Back to that hill that caused so much trouble early on then. After taking out the single man ducking behind a small wall the view from the summit reveals an early warning radar - a device your squad has been tasked with destroying. It'll only take a single remote charge to blow it to smithereens, but getting there, down a steep hill that leaves you perilously open to enemy fire, isn't easy. As soon as you peek out over the peak bullets start raining in on your position, hitting the soft ground and sending dirt into your eyes, temporarily worsening your vision.
No doubt there are countless ways to tackle such a problem, but the most obvious seemed for me to lay down some fire on the enemy's position while the rest of my squad flanked them down the right of the hill. It worked, and soon enough a charge had been placed and the radar was no longer in working order. Next up came the most exciting part of the two levels on offer. An order came in to send in an air strike on an enemy-held village at the bottom of the valley on the other side of the hill. With binoculars equipped you're able to target a location and then send in a hail of howitzers. It would have been more exciting still had the work in progress Xbox 360 build actually shown the destruction as more than buildings popping out of view (presumably a glitch that won't be present in the final game), but it was fun all the same.
It was a sprint across the island to the chopper's LZ next, mopping up any enemies along the way, including a few nipping about in jeeps. Something that really needs a special mention is the audio work. With a good surround sound set-up I dare say Dragon Rising could have the most immersive audio of any FPS ever created. Jeeps growl, enemies rustle in bushes, helicopters thunder overhead, and bullets whiz past as if only millimetres from your virtual face. It really is hugely impressive and even manages to better the impressive, if somewhat glitchy open-world environment.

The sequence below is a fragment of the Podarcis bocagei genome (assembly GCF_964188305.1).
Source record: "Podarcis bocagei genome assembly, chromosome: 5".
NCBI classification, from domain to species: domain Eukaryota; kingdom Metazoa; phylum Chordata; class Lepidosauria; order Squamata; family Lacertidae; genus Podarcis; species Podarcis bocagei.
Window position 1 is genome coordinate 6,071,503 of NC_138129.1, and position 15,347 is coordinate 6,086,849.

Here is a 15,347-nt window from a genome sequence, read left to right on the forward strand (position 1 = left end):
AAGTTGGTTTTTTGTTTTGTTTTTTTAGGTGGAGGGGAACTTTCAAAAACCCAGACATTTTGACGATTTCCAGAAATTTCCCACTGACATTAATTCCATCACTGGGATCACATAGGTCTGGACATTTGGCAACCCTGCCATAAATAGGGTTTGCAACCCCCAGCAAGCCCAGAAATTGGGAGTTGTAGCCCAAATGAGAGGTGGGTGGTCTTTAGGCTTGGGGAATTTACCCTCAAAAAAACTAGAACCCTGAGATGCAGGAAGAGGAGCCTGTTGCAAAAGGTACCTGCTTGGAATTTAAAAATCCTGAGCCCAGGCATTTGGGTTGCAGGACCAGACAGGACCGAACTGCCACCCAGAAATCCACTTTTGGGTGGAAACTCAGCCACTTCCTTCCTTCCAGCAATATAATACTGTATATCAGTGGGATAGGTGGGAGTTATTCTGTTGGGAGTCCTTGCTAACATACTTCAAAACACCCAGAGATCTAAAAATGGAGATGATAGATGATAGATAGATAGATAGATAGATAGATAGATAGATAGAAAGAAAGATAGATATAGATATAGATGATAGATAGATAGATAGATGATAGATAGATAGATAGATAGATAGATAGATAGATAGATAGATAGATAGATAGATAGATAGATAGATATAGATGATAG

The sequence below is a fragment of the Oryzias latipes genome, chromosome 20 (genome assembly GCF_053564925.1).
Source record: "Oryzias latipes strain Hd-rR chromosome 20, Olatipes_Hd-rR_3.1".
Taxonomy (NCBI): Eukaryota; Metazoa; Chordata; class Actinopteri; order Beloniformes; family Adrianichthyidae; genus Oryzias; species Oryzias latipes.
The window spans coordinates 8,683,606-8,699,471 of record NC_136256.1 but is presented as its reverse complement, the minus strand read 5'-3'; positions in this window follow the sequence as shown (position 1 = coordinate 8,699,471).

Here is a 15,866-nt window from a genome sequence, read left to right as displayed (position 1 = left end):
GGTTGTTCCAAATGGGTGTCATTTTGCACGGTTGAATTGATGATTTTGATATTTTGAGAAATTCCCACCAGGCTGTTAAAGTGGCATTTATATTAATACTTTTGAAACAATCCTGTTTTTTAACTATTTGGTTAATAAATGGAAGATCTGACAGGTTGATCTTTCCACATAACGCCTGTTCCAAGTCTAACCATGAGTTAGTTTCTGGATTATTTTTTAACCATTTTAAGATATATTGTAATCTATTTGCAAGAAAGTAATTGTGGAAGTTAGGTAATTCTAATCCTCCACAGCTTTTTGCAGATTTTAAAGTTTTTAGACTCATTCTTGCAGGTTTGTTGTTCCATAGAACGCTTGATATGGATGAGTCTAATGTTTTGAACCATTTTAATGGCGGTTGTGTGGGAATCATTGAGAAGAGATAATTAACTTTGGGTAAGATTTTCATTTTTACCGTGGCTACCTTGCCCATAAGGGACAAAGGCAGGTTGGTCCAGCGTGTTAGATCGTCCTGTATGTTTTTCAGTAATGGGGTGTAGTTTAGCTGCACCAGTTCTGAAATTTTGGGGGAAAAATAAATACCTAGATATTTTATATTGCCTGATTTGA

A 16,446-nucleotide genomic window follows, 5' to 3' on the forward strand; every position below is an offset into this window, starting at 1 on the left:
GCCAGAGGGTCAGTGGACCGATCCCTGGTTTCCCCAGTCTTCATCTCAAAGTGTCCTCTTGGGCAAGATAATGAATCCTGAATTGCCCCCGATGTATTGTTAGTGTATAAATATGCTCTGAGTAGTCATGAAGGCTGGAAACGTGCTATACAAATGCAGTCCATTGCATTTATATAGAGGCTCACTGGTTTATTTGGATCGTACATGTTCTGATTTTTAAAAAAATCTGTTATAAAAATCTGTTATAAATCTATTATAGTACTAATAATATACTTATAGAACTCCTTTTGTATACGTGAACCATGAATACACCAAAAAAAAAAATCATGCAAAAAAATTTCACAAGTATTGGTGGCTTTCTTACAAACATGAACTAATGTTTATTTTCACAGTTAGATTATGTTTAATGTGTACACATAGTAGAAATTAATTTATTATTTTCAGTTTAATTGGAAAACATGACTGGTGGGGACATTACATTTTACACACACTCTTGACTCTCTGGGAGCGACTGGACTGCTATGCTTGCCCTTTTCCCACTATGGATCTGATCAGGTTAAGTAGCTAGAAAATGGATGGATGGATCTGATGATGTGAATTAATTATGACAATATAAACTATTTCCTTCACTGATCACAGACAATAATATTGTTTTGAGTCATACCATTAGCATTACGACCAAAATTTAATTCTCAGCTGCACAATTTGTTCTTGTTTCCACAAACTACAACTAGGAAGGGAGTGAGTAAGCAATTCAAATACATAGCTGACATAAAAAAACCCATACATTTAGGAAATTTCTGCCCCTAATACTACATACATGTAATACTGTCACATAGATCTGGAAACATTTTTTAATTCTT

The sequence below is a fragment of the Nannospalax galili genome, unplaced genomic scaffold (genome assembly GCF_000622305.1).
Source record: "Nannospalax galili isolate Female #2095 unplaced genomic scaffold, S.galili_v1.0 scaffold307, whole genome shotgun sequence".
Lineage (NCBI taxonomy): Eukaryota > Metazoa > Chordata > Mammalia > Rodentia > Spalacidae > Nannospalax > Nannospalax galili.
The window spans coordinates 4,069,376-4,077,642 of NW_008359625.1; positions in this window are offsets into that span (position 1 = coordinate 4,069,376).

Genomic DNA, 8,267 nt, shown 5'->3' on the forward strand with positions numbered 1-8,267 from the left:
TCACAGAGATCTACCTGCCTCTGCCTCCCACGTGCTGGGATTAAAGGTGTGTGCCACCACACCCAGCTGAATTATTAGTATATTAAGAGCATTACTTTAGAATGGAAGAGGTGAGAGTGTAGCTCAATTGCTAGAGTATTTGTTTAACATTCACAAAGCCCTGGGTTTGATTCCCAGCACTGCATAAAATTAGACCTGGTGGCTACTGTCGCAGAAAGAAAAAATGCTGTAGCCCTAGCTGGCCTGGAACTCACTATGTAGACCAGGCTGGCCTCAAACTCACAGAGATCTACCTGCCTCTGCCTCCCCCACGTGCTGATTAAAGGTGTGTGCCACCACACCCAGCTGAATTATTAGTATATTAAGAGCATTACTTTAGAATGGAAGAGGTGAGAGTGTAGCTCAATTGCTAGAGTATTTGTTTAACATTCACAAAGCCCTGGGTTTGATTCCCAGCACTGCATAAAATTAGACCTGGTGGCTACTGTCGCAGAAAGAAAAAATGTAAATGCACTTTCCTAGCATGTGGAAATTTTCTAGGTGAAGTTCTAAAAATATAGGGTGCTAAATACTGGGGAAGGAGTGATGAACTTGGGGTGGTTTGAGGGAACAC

By the second mission - a small-scale assault starting on a beach - you'll likely feel more comfortable with the controls, but any confidence is short lived. My squad had been tasked with taking out the spotters at the top of a hill (there are lots of hills in Dragon Rising), but no sooner had one of my guys informed me of their position (issued with handy information on their compass direction and distance from you) had the three of them been shot dead. I won't lie: mission two proved too much for my simple FPS mind to take, with a later section involving a fairly heavily guarded village too tricky for my wannabe marines.
After countless failures, restarts and head scratching I'm still nowhere near to being up to speed with Dragon Rising's rules of combat. Getting your head around the slow pace, the orders menu, the reliance on cover and instant death is something that a lot of people simply won't have the patience for, and that's surely a concern for Codemasters. Easier difficulty settings don't really make the game simpler in the traditional way, instead offering more assistance in the way of highlighted enemies on your compass and illuminated bullets, and a RV system shows you where you've got to go. Only time will tell if all that is enough to give arcade action gamers a real chance of success.
Operation Flashpoint: Dragon Rising is due for release on Xbox 360, PS3 and PC on October 9.